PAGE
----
American geopolitical scholar and analyst Walter Russell Mead, writing for the Wall Street Journal, argued that “the tools of statecraft and habits of mind the U.S. developed during the Cold War and its unipolar aftermath are in many cases poorly suited to the Indo-Pacific.” What is it about great power politics in the Indo-Pacific that makes it different from those during the Cold War bipolarity and the post-Cold War unipolarity? One could be that the United States needs to amalgamate and project power in a multipolar world order. By the relative and relational nature of power, the rise of other power centers means that they, by design or otherwise, are making a dent into the share of American power in the international system. Are these rising powers necessarily threats to American power, or do some of them intend to combine power with the United States to counteract the rise of an adversarial power?
The latest U.S. National Defense Strategy (NDS) and the National Military Strategy (NMS) categorically contend that the emerging great power competition with “near peer competitors” like China and Russia is the major threat to the United States. Countering hegemony is the primary occupation of any prevalent hegemon. The actor/actors posing this threat, and the way in which they pose it might change, but the threat of peer competitors, or in other words, the rise of another hegemon in the international system remains a constant feature of the global balance of power. In the history of American threat perceptions and responses, these actors that the NMS calls “near peer competitors” are not new entrants. During the Cold War, at different points of time, either both the Soviet Union or the People’s Republic of China were combined threats as communist brothers. Then the Americans chose to combine strength with the Chinese to counter Soviet hegemony following the Sino-Soviet split and the U.S.-China rapprochement. Are these “near peer competitors” discontented with the current world order, wherein the United States, despite its relative decline, remains the most preeminent power, with system shaping capabilities?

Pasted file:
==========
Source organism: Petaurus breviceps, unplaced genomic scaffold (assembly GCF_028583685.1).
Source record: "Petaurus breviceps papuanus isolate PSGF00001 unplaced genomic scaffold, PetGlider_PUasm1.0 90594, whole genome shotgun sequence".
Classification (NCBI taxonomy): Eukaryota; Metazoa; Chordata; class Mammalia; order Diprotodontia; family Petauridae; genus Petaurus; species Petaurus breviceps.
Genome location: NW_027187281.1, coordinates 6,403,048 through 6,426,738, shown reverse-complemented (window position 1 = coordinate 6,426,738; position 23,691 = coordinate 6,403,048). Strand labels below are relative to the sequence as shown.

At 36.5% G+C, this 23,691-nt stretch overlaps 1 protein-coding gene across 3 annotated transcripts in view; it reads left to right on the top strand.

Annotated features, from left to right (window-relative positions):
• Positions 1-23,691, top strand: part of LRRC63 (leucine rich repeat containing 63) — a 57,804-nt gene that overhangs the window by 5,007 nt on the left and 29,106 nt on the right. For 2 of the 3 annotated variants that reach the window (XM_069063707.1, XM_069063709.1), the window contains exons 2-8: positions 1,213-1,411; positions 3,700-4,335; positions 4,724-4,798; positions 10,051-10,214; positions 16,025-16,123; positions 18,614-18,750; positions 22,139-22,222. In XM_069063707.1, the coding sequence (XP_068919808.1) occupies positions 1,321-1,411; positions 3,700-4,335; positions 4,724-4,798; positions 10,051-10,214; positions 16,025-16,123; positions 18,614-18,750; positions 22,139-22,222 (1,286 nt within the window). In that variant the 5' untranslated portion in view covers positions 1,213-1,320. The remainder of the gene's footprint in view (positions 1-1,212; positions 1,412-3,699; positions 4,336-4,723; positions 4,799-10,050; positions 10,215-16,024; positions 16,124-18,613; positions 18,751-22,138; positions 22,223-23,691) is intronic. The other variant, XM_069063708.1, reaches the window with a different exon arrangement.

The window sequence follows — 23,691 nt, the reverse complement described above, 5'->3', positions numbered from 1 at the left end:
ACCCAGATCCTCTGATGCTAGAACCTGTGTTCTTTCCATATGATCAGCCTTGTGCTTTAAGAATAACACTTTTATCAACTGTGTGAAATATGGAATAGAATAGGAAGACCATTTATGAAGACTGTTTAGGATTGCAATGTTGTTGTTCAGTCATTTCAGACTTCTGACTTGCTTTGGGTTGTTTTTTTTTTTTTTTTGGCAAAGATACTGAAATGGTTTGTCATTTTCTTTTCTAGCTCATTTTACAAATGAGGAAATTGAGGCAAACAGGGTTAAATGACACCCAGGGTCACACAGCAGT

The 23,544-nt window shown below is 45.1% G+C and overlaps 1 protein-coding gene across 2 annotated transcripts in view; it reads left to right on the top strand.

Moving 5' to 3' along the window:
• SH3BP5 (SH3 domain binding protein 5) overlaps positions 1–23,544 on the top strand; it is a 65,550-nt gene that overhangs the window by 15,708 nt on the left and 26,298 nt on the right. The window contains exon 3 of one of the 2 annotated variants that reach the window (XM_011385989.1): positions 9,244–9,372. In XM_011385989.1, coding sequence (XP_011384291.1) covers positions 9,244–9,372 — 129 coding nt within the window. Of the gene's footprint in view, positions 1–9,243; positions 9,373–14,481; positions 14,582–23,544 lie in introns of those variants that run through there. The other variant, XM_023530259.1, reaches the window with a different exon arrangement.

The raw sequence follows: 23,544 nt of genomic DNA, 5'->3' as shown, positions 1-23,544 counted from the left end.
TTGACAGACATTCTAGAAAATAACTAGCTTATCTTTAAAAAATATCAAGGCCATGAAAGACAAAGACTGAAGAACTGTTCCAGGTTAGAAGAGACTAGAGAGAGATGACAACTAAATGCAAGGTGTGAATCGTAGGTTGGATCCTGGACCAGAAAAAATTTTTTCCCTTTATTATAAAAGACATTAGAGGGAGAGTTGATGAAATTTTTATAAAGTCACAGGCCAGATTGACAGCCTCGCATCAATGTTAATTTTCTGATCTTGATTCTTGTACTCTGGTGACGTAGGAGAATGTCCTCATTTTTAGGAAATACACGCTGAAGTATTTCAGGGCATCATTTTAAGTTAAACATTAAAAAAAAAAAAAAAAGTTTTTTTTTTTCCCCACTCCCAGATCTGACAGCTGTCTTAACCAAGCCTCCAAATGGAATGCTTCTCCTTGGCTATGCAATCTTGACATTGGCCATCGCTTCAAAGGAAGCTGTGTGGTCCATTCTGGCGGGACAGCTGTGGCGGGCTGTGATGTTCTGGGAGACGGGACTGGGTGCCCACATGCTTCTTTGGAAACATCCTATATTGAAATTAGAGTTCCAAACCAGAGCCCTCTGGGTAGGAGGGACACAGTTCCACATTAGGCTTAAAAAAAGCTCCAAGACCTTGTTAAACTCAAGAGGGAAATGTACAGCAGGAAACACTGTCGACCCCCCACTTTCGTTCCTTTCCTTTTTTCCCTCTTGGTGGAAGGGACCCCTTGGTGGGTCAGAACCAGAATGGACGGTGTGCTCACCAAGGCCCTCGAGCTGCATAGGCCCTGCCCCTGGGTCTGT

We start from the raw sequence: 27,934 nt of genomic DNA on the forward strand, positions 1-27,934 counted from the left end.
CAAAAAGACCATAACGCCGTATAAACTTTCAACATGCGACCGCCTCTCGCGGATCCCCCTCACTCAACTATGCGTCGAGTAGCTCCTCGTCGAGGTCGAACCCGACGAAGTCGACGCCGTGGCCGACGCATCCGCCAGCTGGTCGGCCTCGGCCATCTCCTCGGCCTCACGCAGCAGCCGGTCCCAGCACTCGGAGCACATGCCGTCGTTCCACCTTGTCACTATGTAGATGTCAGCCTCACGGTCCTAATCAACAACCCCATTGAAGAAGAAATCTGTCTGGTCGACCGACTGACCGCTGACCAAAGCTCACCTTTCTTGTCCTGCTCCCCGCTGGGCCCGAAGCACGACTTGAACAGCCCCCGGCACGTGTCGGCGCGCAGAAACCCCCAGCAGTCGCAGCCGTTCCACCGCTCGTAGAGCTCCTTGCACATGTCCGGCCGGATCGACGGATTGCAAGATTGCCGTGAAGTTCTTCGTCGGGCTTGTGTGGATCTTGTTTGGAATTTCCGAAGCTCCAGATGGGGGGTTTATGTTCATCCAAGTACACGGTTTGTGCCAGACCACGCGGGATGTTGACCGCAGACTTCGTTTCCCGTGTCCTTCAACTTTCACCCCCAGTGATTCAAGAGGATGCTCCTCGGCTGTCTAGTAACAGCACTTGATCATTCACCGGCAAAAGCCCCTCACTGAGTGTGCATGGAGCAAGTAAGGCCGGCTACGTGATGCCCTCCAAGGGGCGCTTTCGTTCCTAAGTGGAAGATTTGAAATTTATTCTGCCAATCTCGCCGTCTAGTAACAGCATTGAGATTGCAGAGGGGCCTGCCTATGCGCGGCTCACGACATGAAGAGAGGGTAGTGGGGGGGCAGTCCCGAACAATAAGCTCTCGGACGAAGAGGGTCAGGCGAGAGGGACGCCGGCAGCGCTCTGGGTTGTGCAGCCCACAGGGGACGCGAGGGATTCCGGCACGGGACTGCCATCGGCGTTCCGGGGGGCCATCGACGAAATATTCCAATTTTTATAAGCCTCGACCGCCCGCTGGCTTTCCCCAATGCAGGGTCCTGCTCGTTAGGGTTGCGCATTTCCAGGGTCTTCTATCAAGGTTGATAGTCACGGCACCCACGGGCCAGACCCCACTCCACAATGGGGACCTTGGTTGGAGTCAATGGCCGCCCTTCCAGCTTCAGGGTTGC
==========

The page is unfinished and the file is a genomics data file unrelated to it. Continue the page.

If yes, how do they express this discontent, and what does it mean for the projection of American power in the most crucial geopolitical region, the Indo-Pacific? Are China and Russia combining capabilities to push back on American hegemony? There is indeed a clear geopolitical rationale for a China-Russia strategic embrace, with the specter of American power in mind. For both China and Russia, a stronger alliance between the two and an overt projection of the same seems prudent to push back the implications of American pre-eminence in Russia’s traditional, as well as China’s expanding, geopolitical sphere of influence. Irrespective of the debates regarding the sustainability of a China-Russia alliance aimed against the United States, it is clear that with their combined strength, they do have the opportunity of punching above their respective weight categories while engaging with the United States.